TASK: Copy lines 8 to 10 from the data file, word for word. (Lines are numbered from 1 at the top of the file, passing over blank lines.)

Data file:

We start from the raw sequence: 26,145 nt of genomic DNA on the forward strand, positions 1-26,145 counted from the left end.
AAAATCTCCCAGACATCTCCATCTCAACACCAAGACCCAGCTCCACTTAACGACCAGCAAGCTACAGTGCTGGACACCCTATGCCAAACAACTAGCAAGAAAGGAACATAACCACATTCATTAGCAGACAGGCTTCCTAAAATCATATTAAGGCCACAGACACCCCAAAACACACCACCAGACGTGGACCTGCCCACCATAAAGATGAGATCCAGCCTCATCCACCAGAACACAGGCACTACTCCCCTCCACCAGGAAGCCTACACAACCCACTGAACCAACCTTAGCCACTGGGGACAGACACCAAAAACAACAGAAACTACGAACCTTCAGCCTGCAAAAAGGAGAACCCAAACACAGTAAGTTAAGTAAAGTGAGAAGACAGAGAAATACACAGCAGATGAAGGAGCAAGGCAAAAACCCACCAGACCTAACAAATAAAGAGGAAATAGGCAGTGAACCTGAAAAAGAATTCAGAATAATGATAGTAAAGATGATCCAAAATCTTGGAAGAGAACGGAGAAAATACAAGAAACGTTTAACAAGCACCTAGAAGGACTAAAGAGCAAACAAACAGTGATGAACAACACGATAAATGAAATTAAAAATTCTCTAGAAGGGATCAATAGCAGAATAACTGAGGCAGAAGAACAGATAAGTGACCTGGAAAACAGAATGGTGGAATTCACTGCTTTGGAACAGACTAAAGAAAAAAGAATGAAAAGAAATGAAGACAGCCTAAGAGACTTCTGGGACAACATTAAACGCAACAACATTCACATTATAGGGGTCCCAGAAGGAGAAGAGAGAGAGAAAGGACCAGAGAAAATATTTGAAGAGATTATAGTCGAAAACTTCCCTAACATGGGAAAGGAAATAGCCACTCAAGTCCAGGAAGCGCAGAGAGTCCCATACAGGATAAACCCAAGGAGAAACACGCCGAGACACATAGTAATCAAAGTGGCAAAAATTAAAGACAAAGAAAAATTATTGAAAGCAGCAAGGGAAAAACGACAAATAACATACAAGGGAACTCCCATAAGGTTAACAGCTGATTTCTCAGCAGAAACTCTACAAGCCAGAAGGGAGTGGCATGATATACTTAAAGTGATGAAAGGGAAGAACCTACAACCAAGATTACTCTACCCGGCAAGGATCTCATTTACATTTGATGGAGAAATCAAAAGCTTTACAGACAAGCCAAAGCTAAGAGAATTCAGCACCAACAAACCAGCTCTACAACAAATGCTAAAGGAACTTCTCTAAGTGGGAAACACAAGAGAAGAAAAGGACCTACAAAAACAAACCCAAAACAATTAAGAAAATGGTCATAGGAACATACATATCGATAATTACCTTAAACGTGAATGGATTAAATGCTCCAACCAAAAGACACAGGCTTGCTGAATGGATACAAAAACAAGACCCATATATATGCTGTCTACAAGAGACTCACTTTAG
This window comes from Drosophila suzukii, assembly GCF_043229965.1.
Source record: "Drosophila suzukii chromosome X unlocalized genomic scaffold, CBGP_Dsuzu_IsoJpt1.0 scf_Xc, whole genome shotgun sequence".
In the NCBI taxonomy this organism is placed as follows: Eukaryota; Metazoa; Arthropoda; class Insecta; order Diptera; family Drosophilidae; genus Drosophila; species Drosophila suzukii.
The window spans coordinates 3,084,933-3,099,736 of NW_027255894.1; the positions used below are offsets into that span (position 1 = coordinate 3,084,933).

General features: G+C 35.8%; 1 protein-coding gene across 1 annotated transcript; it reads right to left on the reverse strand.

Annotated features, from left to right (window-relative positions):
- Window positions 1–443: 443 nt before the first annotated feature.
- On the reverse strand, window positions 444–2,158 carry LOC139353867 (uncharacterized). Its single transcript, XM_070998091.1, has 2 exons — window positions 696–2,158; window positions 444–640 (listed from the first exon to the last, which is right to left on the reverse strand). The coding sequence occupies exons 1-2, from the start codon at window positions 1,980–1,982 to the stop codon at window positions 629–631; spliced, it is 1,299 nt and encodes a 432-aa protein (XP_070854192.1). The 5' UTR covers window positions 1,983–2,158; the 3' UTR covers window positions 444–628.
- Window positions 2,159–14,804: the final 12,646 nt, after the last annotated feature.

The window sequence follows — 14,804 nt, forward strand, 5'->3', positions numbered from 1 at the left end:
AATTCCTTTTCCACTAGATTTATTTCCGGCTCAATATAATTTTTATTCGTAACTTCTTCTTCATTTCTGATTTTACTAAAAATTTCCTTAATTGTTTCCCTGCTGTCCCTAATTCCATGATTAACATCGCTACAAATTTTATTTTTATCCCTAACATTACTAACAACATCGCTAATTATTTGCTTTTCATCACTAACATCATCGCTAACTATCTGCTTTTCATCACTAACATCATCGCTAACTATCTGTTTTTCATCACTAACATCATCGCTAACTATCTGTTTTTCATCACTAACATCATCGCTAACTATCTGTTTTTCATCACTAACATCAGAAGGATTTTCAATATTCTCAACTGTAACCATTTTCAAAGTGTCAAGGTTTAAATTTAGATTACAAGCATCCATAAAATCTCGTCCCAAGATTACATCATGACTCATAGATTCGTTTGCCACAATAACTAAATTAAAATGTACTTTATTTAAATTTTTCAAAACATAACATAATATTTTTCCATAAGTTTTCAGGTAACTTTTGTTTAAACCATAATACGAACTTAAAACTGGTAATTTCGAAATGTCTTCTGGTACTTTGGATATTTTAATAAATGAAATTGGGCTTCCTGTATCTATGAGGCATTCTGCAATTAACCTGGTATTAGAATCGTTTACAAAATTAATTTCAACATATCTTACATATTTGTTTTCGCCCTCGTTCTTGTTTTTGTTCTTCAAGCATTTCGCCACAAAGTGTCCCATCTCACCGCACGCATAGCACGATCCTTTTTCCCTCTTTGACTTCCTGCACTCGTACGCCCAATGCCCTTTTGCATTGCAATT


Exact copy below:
Annotated features, from left to right (window-relative positions):
- Window positions 1–443: 443 nt before the first annotated feature.
- On the reverse strand, window positions 444–2,158 carry LOC139353867 (uncharacterized). Its single transcript, XM_070998091.1, has 2 exons — window positions 696–2,158; window positions 444–640 (listed from the first exon to the last, which is right to left on the reverse strand). The coding sequence occupies exons 1-2, from the start codon at window positions 1,980–1,982 to the stop codon at window positions 629–631; spliced, it is 1,299 nt and encodes a 432-aa protein (XP_070854192.1). The 5' UTR covers window positions 1,983–2,158; the 3' UTR covers window positions 444–628.